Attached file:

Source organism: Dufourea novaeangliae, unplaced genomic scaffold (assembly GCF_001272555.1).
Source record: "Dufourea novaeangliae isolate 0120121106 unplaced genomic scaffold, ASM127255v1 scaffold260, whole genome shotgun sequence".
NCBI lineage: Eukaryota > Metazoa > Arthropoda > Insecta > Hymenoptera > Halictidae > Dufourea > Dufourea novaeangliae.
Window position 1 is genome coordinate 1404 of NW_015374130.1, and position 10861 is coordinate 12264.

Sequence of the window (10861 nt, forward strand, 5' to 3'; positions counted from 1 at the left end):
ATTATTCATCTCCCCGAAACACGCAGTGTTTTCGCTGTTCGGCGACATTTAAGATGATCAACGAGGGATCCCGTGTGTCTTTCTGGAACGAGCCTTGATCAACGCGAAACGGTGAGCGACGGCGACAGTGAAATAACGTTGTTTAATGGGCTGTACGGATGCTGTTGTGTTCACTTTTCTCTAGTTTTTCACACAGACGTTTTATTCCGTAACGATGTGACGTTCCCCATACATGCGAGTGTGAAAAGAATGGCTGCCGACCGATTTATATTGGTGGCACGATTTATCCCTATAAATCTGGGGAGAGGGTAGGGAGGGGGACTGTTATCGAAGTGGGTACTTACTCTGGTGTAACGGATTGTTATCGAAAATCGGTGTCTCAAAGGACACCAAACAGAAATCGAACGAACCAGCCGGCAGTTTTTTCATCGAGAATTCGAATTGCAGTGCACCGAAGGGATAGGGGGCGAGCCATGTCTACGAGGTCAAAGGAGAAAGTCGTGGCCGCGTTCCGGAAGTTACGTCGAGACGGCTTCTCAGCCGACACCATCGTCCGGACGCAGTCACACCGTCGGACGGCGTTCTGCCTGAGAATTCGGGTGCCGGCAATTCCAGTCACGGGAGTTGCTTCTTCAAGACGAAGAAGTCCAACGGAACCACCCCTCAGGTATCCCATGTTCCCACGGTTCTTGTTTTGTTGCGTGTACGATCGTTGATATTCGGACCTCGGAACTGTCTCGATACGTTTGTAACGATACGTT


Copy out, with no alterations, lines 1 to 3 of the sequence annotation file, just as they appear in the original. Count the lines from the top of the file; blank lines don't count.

Source organism: Dufourea novaeangliae, unplaced genomic scaffold (assembly GCF_001272555.1).
Source record: "Dufourea novaeangliae isolate 0120121106 unplaced genomic scaffold, ASM127255v1 scaffold260, whole genome shotgun sequence".
NCBI lineage: Eukaryota > Metazoa > Arthropoda > Insecta > Hymenoptera > Halictidae > Dufourea > Dufourea novaeangliae.